Posted in Life, Stories


It was true.  She was still here.

There was a small woman seated on the ground.  Her shoulders slumped, and her head was bowed.  Her hair hung limply in her face.  She rocked slowly back and forth.  She was a thin shadow of the robust beauty she once was.  The grass where she sat was wet from the early morning dew.  If she noticed, she gave no indication.  She hummed softly as she rocked.  She had one outstretched hand placed gently on the mound of bare earth in front of her.  I tried to place the tune she hummed but couldn’t.  A lullaby perhaps.

Her rocking stopped as I came closer, so did her humming.

The air was still and heavy around me and a chill ran through me as she turned.  This was a face almost unrecognizable.  Her once sparkling blue eyes had turned a dull grey.  They were the color of today’s gloomy sky.  Replacing the vibrant woman of my childhood was now something else.

Her glance was brief.  Her attention was once again focused before her and the humming resumed as did her rocking.

“Mom.” I said softly.  No reaction.  Louder this time, I looked down at her.  “Mom, what are you doing here?”  Nothing.

Peggy had been Mom’s constant companion for nearly 20 years.  Mom knew that the last couple of years Peggy had been declining, but that didn’t make the loss any easier.  The services yesterday was a small group.  Just a few people that knew how much Mom loved Peggy, were in attendance.

I knew it was bad, but I had no idea she would take it this hard.  Alice, a busy-body from down the street, called me this morning when she realized that Mom didn’t come home last night.

I stooped down and gently help Mom stand.  She had been on the ground for hours and she was stiff and sore.  “Come on Mom, let’s get you home.  You must be cold!”  At first, she resisted, trying to stay, but gave in.  She just looked up at me and nodded a small, defeated nod.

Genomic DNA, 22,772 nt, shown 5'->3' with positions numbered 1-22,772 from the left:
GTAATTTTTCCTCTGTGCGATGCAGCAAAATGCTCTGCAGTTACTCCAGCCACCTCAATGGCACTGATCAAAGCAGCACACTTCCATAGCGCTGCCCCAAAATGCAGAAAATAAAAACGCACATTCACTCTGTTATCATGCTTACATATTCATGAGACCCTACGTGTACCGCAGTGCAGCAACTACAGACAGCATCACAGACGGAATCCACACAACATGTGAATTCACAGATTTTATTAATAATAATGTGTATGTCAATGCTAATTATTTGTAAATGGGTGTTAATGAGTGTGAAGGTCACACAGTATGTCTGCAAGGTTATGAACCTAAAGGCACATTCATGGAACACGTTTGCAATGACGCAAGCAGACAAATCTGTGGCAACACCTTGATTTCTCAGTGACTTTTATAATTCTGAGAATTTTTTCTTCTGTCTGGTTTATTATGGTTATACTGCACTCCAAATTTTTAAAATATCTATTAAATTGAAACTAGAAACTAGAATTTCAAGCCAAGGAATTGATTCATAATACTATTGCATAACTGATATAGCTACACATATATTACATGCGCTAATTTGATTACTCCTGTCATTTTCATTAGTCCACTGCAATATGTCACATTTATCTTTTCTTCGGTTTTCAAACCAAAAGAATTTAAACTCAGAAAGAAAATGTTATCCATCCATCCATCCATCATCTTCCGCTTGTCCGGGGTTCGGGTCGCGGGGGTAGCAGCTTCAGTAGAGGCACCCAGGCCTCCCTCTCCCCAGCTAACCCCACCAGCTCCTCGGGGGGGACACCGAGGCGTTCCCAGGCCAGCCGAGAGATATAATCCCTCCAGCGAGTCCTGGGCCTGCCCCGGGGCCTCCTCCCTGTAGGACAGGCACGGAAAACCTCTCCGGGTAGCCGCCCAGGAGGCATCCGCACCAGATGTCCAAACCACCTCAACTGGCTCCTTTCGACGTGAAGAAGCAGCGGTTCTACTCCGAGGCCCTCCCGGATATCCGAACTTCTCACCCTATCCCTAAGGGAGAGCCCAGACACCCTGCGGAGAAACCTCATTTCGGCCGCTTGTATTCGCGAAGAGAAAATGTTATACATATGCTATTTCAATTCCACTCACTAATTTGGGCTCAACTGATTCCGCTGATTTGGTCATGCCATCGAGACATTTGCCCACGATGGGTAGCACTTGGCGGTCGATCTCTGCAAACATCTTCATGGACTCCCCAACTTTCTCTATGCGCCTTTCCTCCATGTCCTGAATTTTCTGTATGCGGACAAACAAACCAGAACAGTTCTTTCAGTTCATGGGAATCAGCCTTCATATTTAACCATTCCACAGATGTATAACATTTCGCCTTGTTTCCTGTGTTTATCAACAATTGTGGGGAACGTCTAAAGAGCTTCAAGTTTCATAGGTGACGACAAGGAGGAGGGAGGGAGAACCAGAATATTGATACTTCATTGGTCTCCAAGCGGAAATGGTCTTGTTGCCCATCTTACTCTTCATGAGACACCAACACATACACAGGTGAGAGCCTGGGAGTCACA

The walk to the car was a long, slow trek.  Mom would occasionally stop in her tracks and look back the way we had come.  So I would have to coax her along.

Eventually, we made it to the parking lot and I got her settled into the front seat.  I pulled a blanket from the back and wrapped it around her before climbing behind the wheel and starting the car.

Before I put the car in gear, Mom looked at me and in a small voice, said: “Peggy’s really gone now, isn’t she?”

I reached over and cupped her right cheek gently in my hand.  Looking into those lost, grey eyes, was heartbreaking.  There were trails down both cheeks where her tears had fallen. “Yes, Mom.  She’s in Heaven now.”

Mom simply nodded and looked down at her hands in her lap.

I started the car and pulled out.  Just as we were exiting the Rockford Pet Cemetery, the sun broke through the clouds.  It looked like it was going to be a nice day.

Copyright © 2018 Penny Wilson

It seems that I’ve heard of a lot of beloved pet’s deaths just recently.  Some people brush it off, but I realize how devastating it can be.  These innocent, loving creatures are such a huge blessing in our lives.  This little story is fictional.  I simply wanted to demonstrate how earth-shattering an experience this can be. 


Penny Wilson is a freelance writer who writes in several genres. She has written articles for WOW Women on Writing. Her poetry has been published in online journals, such as Ariel Chart, Spill Words Press and the Poppy Road Review. Penny is a member of the Austin Poetry Society. Her poetry has been featured in the publication America's Emerging Poets 2018 & 2019 by Z Publishing, Poets Quarterly and Dual Coast Magazine published by Prolific Press. You can find more of her writings on her blog at and follow her on Twitter @pennywilson123.

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